The Bakersfield Californian from Bakersfield, California on September 5, 1944 · Page 1
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The Bakersfield Californian from Bakersfield, California · Page 1

Bakersfield, California
Issue Date:
Tuesday, September 5, 1944
Page 1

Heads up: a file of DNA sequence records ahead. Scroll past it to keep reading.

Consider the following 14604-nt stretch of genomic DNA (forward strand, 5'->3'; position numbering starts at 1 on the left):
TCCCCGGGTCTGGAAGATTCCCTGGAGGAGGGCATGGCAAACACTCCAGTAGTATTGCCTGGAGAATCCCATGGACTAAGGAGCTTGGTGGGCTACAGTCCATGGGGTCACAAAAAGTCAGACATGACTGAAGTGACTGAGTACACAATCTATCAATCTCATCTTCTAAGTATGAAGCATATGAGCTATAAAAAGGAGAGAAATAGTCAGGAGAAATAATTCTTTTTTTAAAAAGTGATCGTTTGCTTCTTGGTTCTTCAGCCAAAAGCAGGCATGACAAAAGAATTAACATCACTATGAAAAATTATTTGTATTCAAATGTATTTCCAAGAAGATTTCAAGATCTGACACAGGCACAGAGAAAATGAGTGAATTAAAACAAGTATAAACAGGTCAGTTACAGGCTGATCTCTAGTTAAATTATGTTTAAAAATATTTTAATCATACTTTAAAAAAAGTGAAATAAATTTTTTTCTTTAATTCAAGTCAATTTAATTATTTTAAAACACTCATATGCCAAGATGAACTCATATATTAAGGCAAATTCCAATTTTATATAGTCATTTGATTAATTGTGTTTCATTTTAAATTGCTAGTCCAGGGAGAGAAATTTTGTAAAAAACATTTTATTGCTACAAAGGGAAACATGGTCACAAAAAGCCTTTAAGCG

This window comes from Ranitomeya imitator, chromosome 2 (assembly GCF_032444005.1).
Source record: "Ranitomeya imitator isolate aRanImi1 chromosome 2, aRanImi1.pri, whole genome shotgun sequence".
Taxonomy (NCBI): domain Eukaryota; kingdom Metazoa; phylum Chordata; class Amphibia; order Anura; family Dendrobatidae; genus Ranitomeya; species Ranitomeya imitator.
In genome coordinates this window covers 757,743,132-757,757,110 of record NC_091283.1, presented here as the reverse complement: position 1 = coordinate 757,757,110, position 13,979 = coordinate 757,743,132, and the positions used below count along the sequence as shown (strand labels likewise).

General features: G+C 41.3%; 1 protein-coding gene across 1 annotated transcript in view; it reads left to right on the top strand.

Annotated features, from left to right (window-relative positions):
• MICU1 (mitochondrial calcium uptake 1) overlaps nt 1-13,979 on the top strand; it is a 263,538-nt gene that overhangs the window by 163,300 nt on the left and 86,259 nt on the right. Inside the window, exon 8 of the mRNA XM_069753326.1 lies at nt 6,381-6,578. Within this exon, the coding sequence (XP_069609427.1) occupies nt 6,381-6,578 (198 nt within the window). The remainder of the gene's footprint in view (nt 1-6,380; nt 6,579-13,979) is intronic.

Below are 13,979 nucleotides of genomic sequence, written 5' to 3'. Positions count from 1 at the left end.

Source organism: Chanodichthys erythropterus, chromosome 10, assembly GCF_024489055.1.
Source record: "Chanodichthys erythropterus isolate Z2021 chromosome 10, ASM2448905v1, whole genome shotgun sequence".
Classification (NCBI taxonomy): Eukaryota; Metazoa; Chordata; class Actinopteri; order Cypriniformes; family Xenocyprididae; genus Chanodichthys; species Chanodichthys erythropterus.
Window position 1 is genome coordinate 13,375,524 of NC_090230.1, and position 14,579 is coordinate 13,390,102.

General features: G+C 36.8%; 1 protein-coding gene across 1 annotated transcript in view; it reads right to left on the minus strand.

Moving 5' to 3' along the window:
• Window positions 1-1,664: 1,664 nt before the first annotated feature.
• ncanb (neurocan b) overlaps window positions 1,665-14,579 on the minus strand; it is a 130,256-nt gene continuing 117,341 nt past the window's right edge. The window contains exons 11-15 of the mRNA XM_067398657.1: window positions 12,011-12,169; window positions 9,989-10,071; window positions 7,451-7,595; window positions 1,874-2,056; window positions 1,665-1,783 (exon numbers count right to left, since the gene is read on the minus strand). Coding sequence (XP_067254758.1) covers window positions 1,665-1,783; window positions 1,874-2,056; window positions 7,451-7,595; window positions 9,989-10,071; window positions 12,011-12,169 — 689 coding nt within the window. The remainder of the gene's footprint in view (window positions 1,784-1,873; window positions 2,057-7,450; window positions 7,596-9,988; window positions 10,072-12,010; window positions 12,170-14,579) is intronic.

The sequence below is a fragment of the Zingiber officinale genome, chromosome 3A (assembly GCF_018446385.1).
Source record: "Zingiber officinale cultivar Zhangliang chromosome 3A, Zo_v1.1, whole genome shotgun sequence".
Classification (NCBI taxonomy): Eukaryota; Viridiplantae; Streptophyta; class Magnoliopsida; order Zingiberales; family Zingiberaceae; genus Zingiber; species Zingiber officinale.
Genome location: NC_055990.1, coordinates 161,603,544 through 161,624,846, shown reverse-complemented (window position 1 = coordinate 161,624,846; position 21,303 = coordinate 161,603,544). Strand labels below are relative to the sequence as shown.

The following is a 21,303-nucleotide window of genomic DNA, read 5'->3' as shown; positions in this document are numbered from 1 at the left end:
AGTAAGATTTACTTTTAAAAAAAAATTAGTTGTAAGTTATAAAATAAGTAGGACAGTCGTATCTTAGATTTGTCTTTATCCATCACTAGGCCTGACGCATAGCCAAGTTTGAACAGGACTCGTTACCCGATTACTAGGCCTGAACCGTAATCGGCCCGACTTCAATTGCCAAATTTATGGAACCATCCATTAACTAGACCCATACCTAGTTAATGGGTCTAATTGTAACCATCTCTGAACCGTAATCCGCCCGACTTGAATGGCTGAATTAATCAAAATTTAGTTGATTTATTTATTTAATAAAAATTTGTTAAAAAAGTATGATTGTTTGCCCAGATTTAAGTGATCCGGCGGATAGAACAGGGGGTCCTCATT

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67 THE M KATIIKR Temperature Hieh yesterday . Low today Rainfall Season fAirport) ..................... «..«.... T Tear ago (Airport) .......................... T Season (Land Company) .................. T Year a EG (Land Company) ............ T Fo recant Continued clear and hot today and Wednesday. uy a Bond It Mav Save a Life Vol. 57 TWO SECTIONS BAKERSFIELD, CALIFORNIA, TUESDAY, SEPTEMBER 5, 1944 16 PAGES No. 31 sti Soviet Gains Threaten Split in Nazi Front; Brasov, lOOTownsFall LONDON, Sept. 6. <UF>— Russian forces operating in Rumania have captured Pitcsti, important railroad and highway junction, 57 miles west of Ploesti and 105 miles from the Yugoslav frontier, a Soviet communique announced tonight. MOSCOW, Sept. Powerful Red 5. (U.E) forces army drove to within 22 miles of East Prussia's southern frontier today in a full-scale offensive that breached the heavily fortified Narew river line and threatened to split the entire Nazi front covering both Warsaw and the easternmost province of Germany. At the southern end of the long eastern front, Soviet troops stormed aud cuptured Brasov, gateway to the Trausylvanian plains leading northward to Hungary, and struck west and southwest of Bucharest to within 24 miles of Yugoslavia. Colonel-General Georgi Zakharov's Second White Russian Army opened the new offensive against East Prussia along a 35-mile front southwest of Lomzha and drove a deep wedge into the German lines. Attacking behind a thunderous artillery barrage, infantrymen fought through a maze of minefields, barbed- wire and trench barriers and forced a crossing of the Narew in the Os- troieka area, 21 miles southwest of Lomzha and 61 miles north-northwest of Warsaw. More than 100 towns and villages Russians had major break- communique fell as the drive swept G miles beyond the Narew into Nowawies, 22 miles below the east Prussian border. (Berlin admitted a deep Soviet penetration in the Narew-Bug sector on the approaches to East Prussia, but asserted that the failed to achieve a through.) The Moscow war claimed the capture of large quantities 'of German war material and reported that 1600 Nazis were killed in the drive across the Narew yesterday. fcakharov's sudden thrust tied in closely with the overall Soviet etrategy for the liberation of Warsaw, where Marshal Konstantln K. Rokossovsky's First White Russian Army was at grips with the major part of the German army's northern armored forces. The threat to East Prussia was expected to draw off a considerable part of the German arm A* from Warsaw and produce important repercussions in the battle. One of the greatest tank battles of the war has been fought to a standstill on the northeastern approaches to Warsaw during the past few weeks. The Germans massed great armored strength there in a determined effort to hold the city, and losses on both sides are described here as "very heavy." Zakharov's new offensive poised a serious flanking threat to the German armies in East Prussia. General Ivan D. Cherniakhovsky'a Third White Russian Army was massed along the Lithuanian-East Prussian frontier in great force and was believed ready to strike if Zakharov's troops continue tu make headway from the south. On the Rumanian front, the Second Ukrainian Army, supported by strong Rumanian units, swept 47 miles north-northwest from their Continued on Page Six Tito's Men Launch Drive on Railways LONDON, Sept. 5. (UR)—Marshal Tito's Yugoslav Partisans launched an all-out drive against the German network of communications in Yugoslavia, and first official report* indicated today that the Patriots were cutting rail lines to pieces. I A communique at Yugoslav quarters said the Partisans had severed rail lines the length and breadth of Yugoslavia, including the areas uf Siberia, Croatia, Slovenia, Monte* negro, Dalmatia and Macedonia. The attacks were described as a •ystematio program to render vital communications useless to the Nazi high command, already bogged down hC' battered transport routes in Europe and Germany itaeU, —Culifornlan-NEA Telephoto JAP GUAM MASSACRE SURVIVORS—Lone survivors of bestial massacre in < which at least 51! native Chamorros were beheaded by retreating Japs on Guam, Juan Cabrera (left), 16, and Beatrice Plores Peress- show the horrible wounds hacked in their necks and shoulders by bayonet-wielding Nip soldiers after they were* left for dead and pushe<T'into'bomb crater used as common grave. RUSSIA CHARGES BULGARIA WITH NAZ OPENING WAR MOVE THROWS IN DOUBT ACTION OF U. S., BRITAIN, AWAITING CAIRO PEACE TALKS j Belgians Give Big Welcome to Liberators ALLIED FLAGS FLY BEFORE LAST GERMANS DRIVEN FROM BRUSSELS LONDON. Sept. ,". (JP)~- Soviet Russia declared war tonight upon Kul- gnrin, declaring she had been serving the Germans through three years of war. The declaration threw into doubt the fate of incipient armistice discussions between Bulgarian envoys on the one band and representatives of the United States and Britain on the other. These discussions were just getting underway in Cairo last week when a change in the Bulgarian government took place. Red army troops which struck through Rumania were at the Bulgarian frontier on a broad front overlooking the Danube. A foreign office statement broadcast from Moscow and recorded by the Soviet monitor announced the break with Bulgaria. Moscow earlier brushed aside Bulgaria's newly announced claim of "strict neutrality." The statement quoted a note handed the Bulgar envoy to Moscow by Foreign Commissar Vyacheslav Molotov. Charges Nazi Aid "For over three years Bulgaria has in practice helped Germany in her war against the Soviet Union." the note said, but added that Moscow took into consideration that the little kingdom was unable to resist German forces at the time. "Caught in a pincers by Soviet troops from the east and by Allied troops which landed in France from the west," it said, 'Germany found herself in a catastrophic position and her armed forces, smashed and routed, are forced to retreat on all fronts." Germany's loss of Italy. France, Rumania and Finland was cited. "The fate of Germany is decided." the note declared. "The war is completely lost by Germany." So-Culled Neutrality The note continued that "despite this, the Bulgarian government even now refuses to break with Germany, is carrying out a policy of so-called neutrality by virtue of which she continues to render direct aid to Ger- Continued on Page Six By RICHARD I). McMILLAN BRUSSELS, Sept. 5. (UP)—The Belgians, confident for months that liberation was near, prepared a celebration that outdid Paris in its welcome to the liberators. Before the last German fled the city, Allied flags hidden four years were flying all through the capital. Welcoming banners, on which patriots had been working secretly for months, were stretched across streets and the women donned dresses of the black, yellow and red national colors. As the British swept into the capital, the cheers of the joyous inhabitants drowned out the shots being exchanged by the liberators and isolated pockets of Germans in various parts of Jthe city. The liberation " was a one-day miracle of the war, British armored forces crossed the Belgian border at dawn, swept 70 miles across Flanders and by night had entered Brussels. I traveled with the British armor along 50 miles of the parade, interrupted occasionally by battles with isolated German columns which were mowed down quickly. As we reached Brussels, the skyline was ablaze. German rear guards had set fire to Gestapo headquarters and^the palace of justice to destroy documents and they had blown up the telephone exchange and the radio station. Huge welcoming bonfires roared in the center of the city. Crowds besieged the tanks and women and girls rushed up to embrace "les Tommies." But the armor had to forge on too quickly for many embraces. Final Witnesses Set for Murder Tria SANTA ROSA, Sept. ,5. (UP)— Final prosecution witnesses were to be called today to testify m the murder trial of William Ashton "Slim" Riley, former Idaho cowoby, charged with the fatal beating of his 48-year- old ranch partner, Mrs. Jesse Brajmil. Mrs. Brassil's will named Riley executor and sole heir to her estate, valued at some $30.000. nks Sink Nip Ships Five-Day Bombarding Over Mikado's Empire Yields 158 Planes By LEONARD M1LLIMAN Associated PI-PSB War Editor Thirty Japanese ships and 107 planes were wrecked in a blazing chain of American sea and air bombardments, reported yesterday and today, extending over the 4500-mile length of the Mikado's empire. The attacks covered one of the most devastating five-day periods of the war—from last Wednesday to Sunday. Previously reported air actions ran Japan's losses for the five days to 158 planes knocked out aud 55 ships sunk or badly damaged. Sixty-eight barges, sampans and other small craft were also crippled. The heaviest blow was struck by powerful carrier and naval forces striking within 650 miles of Japan in a three-day bombardment of the Bonin and Volcano islands. Bombs, rockets and shellfire knocked a dozen Nipponese ships and 85 planes out of action. Land-based Liberators followed up to rprry the bombardment into four consecutive days, Another dozen ships were destroyed or damaged in the southern Philippines. A single Catalina flying boat attacking an eight-ship convoy in Davao gulf definitely sank three and probably three others. A record 140-ton raid on the Celebes, south of the Philippines, wiped out between 18 and 22 Japanese planes, three sizeable ships and three coastal craft. A fast naval force shelled and bombed Wake Island Sunday, two days after the strike at the Bonin- Volcano group 1645 miles to the west, without flushing any prey. The simultaneous use of the two task forces indicates the power of the fleet operating in the Pacific. Land-based planes were opposed only by anti-aircraft guns in raids on Paramushiro, north of Japan; Palau, Halmahera, Talaud. and other islands protecting the Philippines; Truk and Ponape in the Carolines, and other Japanese-held islands in the Marshalls, Marianas and Dutch East Indies. Six United States planes were reported missing in the entire series of raids. Only encouraging reports for Tokyo came from China. Three Japanese columns advanced to within 40 miles of the United States airbase at Lingling in southeast China. British soldiers advancing to the Japanese-abandoned town of Sit- taung in western Burma, passed the bodies of more than 1000 Japanese, mostly victims of starvation. Veterans of Second Marine Group Home SAX FRANCISCO, Sept. 5. (UK)— Eager to begin long-awaited 30-day furlough trips home, 300 veterans of the famed Second Marine Division were in San Francisco today after 30 months overseas duty that led from Guadalcanal to Tarawa, Sal- pan and Tinian, bloodiest of the Pacific campaigns. Methods Ready for Making Fuels From Sand, Shale LOS AXGELES, Sept. 5. <UR)—Engineers have ready basic processes for producing liquid fuels from tar sands, coal and oil shales* if nature does not provide enough oil, A, L. Lynmn, director of the California Research Corporation, told the chamber of commerce today. "The oil industry has scientific and engineering staffs to perfect and apply these processes when the time comes," he said. 30 Billion Barrels "But at present best authorities estimate our crude oil supply to be These new processes add to a re- a pretty good working inventory." "Maximum depth of wells has been doubled since the last war, Lyman reported. And many of the new oil fields were found in these deep zones..". "Using all new available processes, engineers estimate an 85 per cent yield of gasoline from crude oil can be reached," Lyman said. Old-time methods averaged only about liO per cent for the country." Better Fuels "This will mean large quantities of super fuels better than any prewar gasoline, for any new power unit which may require them." "Alkylation and polymerization are perfected processes for building up large molecules from smaller ones, making highest grade synthetic gasoline from gas," Lyman elaborated. "Catalytic cracking is breaking up heavy oils into lighter ones in the presence of a special catalyst to control the quality of the products," he said. These new procescses add to a refinery's flexibility to produce a wide ratine of qualities to meet changing mar. t)t demands, Lyman told the ffTO U if NAZIS BURN FRENCH TOWN, KILL RESIDENTS REPORTER DESCRIBES SCENE OF VILLAGE LEFT SMOKING SHELL, EVERY LIVING THING SHOT > WES GALLAGIIKR MARTIXCOURT, Franco, Sept. 4, (Delayed) (fi*) —Have you ever seen a town murdered? This one was a few hours ago by German soldiers. Every house is a smoking shell. Bodies of dogs, eows, pigs and even chickens lie slaughtered in the street. Under an apple tree, beside an overturned basket of apples he had been picking lies the bullet-torn body of a 72-year-old grandfather, half-burned by a termite grenade. In a greriade-torn church is the body of a young man. He had been in bed with a broken leg when German soldiers burst into the house, shot him in the head. Other Bodies There are. two other bodies and but for a women's pleadings there might perhaps have been more. In four and a half years on %ar fronts I had always viewed stories of Germans wiping out a town or village with suspicion, so when I received a report at rear'headquar- ters that a reconnaissance patrol had found Martincourt wiped out 1 took the opportunity to see for myself. It was arranged by the area commander that Earl Mazu, Greenville, S. C., of Stars and Stripes, and myself go in with an armed escort bringing up rations. When we arrived a dazed old woman was poking through burning rubble. A mustached. typical Krench .peasant in a blue shirt and faded corduroy pants was the only other cTvilian visible. His eyes were red from weeping. The Germans had shot his won. Column Enters Town From them and .Llcutennnt Philip Wagner, Cincinnati. Ohio. whose reconnaissance column first entered the town, we pieced together the story. Two days ago the KKI ambushed a German staff car nearby, whereupon members of a Gorman panzer grenadier division surrounded the village, shooting at anything in sight. Everything alive on the streets was killed. That's how the 72-year-old grandfather died. Continued on Page Six PLANS FOR DEMOBILI MEN SET BY MILITARY LEADERS WAR DEPARTMENT WILL ANNOUNCE PROGRAM WEDNESDAY; EDUCATION OF PUBLIC PLANNED WASHINGTON, Sept. 5. (HE)—The war department will announce at noon tomorrow its plans for demobilizing fighting men, it was disclosed today after a conference of military leaders and members of the House military affairs committee. Major-General William F. Tompkins, chief of the army planning branch; Major-General Lewis B. Hershev and & Colonel Francis V. Keesling, Jr.. of selective service; Captain Willinm P. Terrell of the bureau of nnvnl personnel, and other army and navy officers revealed their plans to the committee at a closed session but declined to make them public today. Committee Chairman Andrew J. May (D-Ky.) told newsmen alter the meeting: that the plans would he released by the war department tomorrow but said he was not at liberty to make any statement about their nature. Educate Public Other committee members said that of the army's program is to educate the public about its system of discharging troops so there will he general acceptance of the plan to be followed. According to one committee member, part of this educational process will be to make fathers and mothers understand why "Johnny Jones cannot be released from service when Jim Smith who lives across the street and entered the service about the same time was discharged." Committee members said Tump- kins was not asked how many troops Continued on Puge Six Victory Sure, Chiang Tells r* session CHINA PRESIDENT APPEALS FOR UNITY IN MILITARY AFFAIRS LA JAP RAID REPORTED By AHHocia tpd Press Japanese bombers were reported by the Tokyo radio today to have raided Liuchow, Kwangsi province, China, destroyed tun Allied aircraft, blasted th« runway and fired a fuel dump. All the raiders were declared to have returned in base. The enemy report was nut confirmed by Allied quarters. SWEDEN DENIES HAVEN STOCKHOLM, Sept. .1. (ff)— SWeden will refuse asylum to war criminals und return, to their own countries for justice any who ".slip through" the Swedish frontiers, Minister of Social Affairs Uu.stav Moeller declared In a speech tonight. FIELD MARSHAL KILLING ROME, Sept. r.. <UPJ—Adolf Hitler gave the German high command six hours to arrange the death of Field Marshal Walter von Reichenau. Nazi commander in southern Russia, whose death was reported on January 17, 1942. the publication Allied Armies in Italy said today, quoting a war prisoner. TO INVESTIGATE SPENDING WASHINGTON, Sept. 5. Of*)— The Henate voted unanimously today to let ,a special committee spend an extra $40,000- to inventl- gate campaign expenditures of can* didates for president, vice-president and the Senate. , sopt. r,. President Chiang Kai Shck. in a .speech key noted by confidence of victory, appealed for "political unity and unity in military affairs" today, as he opened the third plenary session of the third peoples' political council, .significantly attended by Communist delegates. Two hundred and forty delegates represent ing all sections and all political groups of Krei> China, who will meet for the next 14 days applauded Chiang's statement: "One assurance I can give you: There is no danger to our military sit nation, no doubt about our victory." Among the delegates, meeting in their annual conclave to participate in the government and exercise criticism, were communists Un Tsu Han and Tung Pi Wu. Lin, who has been in Yenan Province for several years, is In Chung- king attending four months' discussions with the Central government on the Communist situation. wn American Troops Reoch or Cross German Frontier on Broad Front, Dispatches Say; Defense of Low Countries Collapses AT THE SWISS-FRENCH FRONTIER, Sept. 5. OP)—Reports reaching this frontier tonight said the Allies had captured Aachen and Saurbrucken in Germany. SUPREME HEADQUARTERS, ALLIED EXPEDITIONARY FORCE, Sept. 5. (UJR)—Lieu tenant-General George S. Patlon's Third Army has reached the Moselle in force between Met/ and Nancy, a front dispatch revealed today, and an unconfirmed report was published here that United States tanks had reached Strasbourg on the German border and lighting was in progress on German soil around Saar- brucken. British armored forces cut deeper into The Netherlands more than 30 miles beyond Antwerp, strengthening a trap closed on some 100,000 Germnns pinned against the channel const. The lower side of the channel pocket was collapsing. Canadian troops speared within 0 miles of Boulogne on the Straits of Dover. The Evening News said the German garrisons of Boulogne. Calais, Gravelines and Dunkerquc were trying to escape by sea in a reversal of the Allied Dunkcnjue evacuation in 1940. Robert C. Richards, United Press correspondent with Patton's Army, said the American vanguard came to grips with the Germans in the village of Pont-a-Mousson, astride the Moselle, roughly midway between Metz and Nancy. In the first word from the Third Army front in several days, Richards said the Yanks held the part of j Pont-a-Mousson on the west, bank ! ALLIES DRIVE YILLARS SWISS MOBILIZE TROOPS ON BORDER HOME, Sept. 5. <UP.>—Kr*rtch forces of the Allied Seventh Army drove up the west bank of the Saone rivei today to reach Le VillaTP, Ifl miles north uf Lyon and 55 .miles south of Dijon, narrowing th«» last escape gap for Germans remaining" in southern France west of the Saone. A curtain of military secrecy again dropped over the progress of American troops east of the Saone, although as long ago as Sunday they already had passed through Montrevel and reached points less than 120 miles from the invasion armies of the north. Morez Occupied (Geneva dispatches reported the the river, beyond which the Ger- \ Americans hud occupied Morez, 51 mans had retreated after a brisk skirmish and the demolition of the bridges across the 8(M'oot stream. There in Strength "Although patrols previously had stabbed across the vital waterway guarding the last Nazi defenses in northeastern France, this was the only point at which American troops were standing on tho Moselle in substantial strength," Richards said. The London Evening News, however, published n dispatch credited to French frontier .sources, which said American armor had plunged to ih,e Rhine and the German border at tile outskirts of Strasbourg, 75 miles east of Nancy. To the northwest, the dispatch, which lacked confirmation in any other quarter, said, American nnd Gorman troops were locked In battle j on Nazi homeland soil around the border city of Saarbrucken. American advances on the center of the front wore indicated by'the announcement of Premier Pierre Dupong of Luxembourg. Allied forces had marched into the Grand Duchy and its hour of liberation was at hand. General O wight 1>. Kisen- hovvcr matin a like statement day in a message broadcast Ltixemboiirgers. Nea The only specific \\ord at headquarters was that Canadian troops had pushed near Boulogne, indicating that the south side of the pocket enclosing tens of thousands of Germans was caving in. The harrier penning the Nazis to the coast was about 140 miles long, lying between the Boulogne area through Aire and Lille to Antwerp. The Nazis, apparently doomed to death or capture, were reported sur- Continued on I'uge Six y ester- to the miles north of Le Villars, and 4 miles from the Swiss frontier, and that the German garrison at that point had fled across the border to be interned. ;The same sources also reported that the Swiss federal council' had ordered partial mobilization of bor* der troops, and that virtual panic had broken out among German civilians along the Swiss-German fron* tier. Thousands were jamming roads£ leading to the interior of the Reich,' dispatches said.) Since Sunday there has been no official Allied mention of any noteworthy German resistance to the Allied advance, which already has extended more than SO miles north of Lyon. Advances Rapid Both the communique and official amplifications of such war bulletins have spoken continuously of rapid Allied advances and rapid German withdrawals, which, in the currently favorably terrain, could amount to at least ^3 to :JO miles a day. (The army newspaper Stars and Stripes in Uome today published a map indicating all of France south of the Loire and Chalon-Sur-Saone was cleared of Germans, with the enemy withdrawing from a narrow salient roughly bordering on Nancy, Ho urges, Nevors. Chalon-Sur Saone and Geneva—whirl-, from the vagueness of tho Seventh Army's commu- niques might easily he correct.) Ueaehing 1 Le Vilkirs, only 2 miles south of the Saono river towns o£ on Huge Six Index to Advertisers .-Vhrams Dr. U. IU. S. Economic Crackdown on Argentina Predicted Page D ...... i O 1 9 !*•••« A \J WASH IXGTON. Sept. 5. Diploma tic quarters expect sonic sort of economic:: action may bo taken by tho United Stales against Argentina, relatively soon. CoiiKidered possible are a ban on exports to Argentina, a prohibition against exports from there and a tie-up of Argentine funds, supplementing the recent stoppage of gold shipments to the Latin country. Decisions are up to Secretary of State Hull and President Roosevelt, but the role of the British in future United States-Argentine maneuvers is regarded as of utmost importance because Argentina supplies British meat and offers a large market for British products. Briii*li Stalling At present, It was learned today, the British are stalling their negotiations for a new meat contract, reportedly at Washington's urging. The existing agreement expire** September 30. Failure Up renew will _ J^r*_ _K put British purchases of Argentine with Germany. meat on a month-to-month basis leave London free either tu later or in KO along: with an American economic crackdown. The meat contract is the key piece in Argentina's economic structure and the miltarist regime of President bklelmiro Farrell had counted Htrongly on a pre-explratlon renewal. Negotiations to that end were going well, it is understood, until about two or three, weekn ago. I'rt'Nsure Increases Signs that the end of war in Europe may be approaching have increased pressure in American official quarters for some economic action to implement the political policy of nonrecognitlon of the Parrel! regime, in force since the first of this year. The fall of Germany, exponents of such action believe, will weaken the popular position of the regime which curne to power after ousting ti government because it broke relations Amateur Wrestling , Arvin Theater Austin Studio 2 BaInure Hock Kesort 13 Basie, Count 13 Booth's 5 HpK-k's ('itlzcns Laundry riawsun. I.. H Coffee. Harry 2 Culliton, John \V 7 Durmau Photo - - . u LCusteru Kggers 10 11 Firestone Stores ........................ 13 Kliekinger-Digiei 1 .......................... 15 heaters .............. .................... 13 Garber. Jan Granada. Theater 13 13 Haskell, Dr. Harold 2 Ivers Furniture , 7 Judds U KEHN 12 KPMO -..12 Labor Views the News 12 Lun, T ^. 7 McMahan's 7 Montgomery Ward , „ 4 Phi|Hp« Music Co 2 Rlalto Theater .... Hiver Theater .... Scott & Gilbert-... 13 4 Sierra Book Store 10 Union Cemetery Theater ».» .« 1 elll's 9. 15 .<»«,. 13 9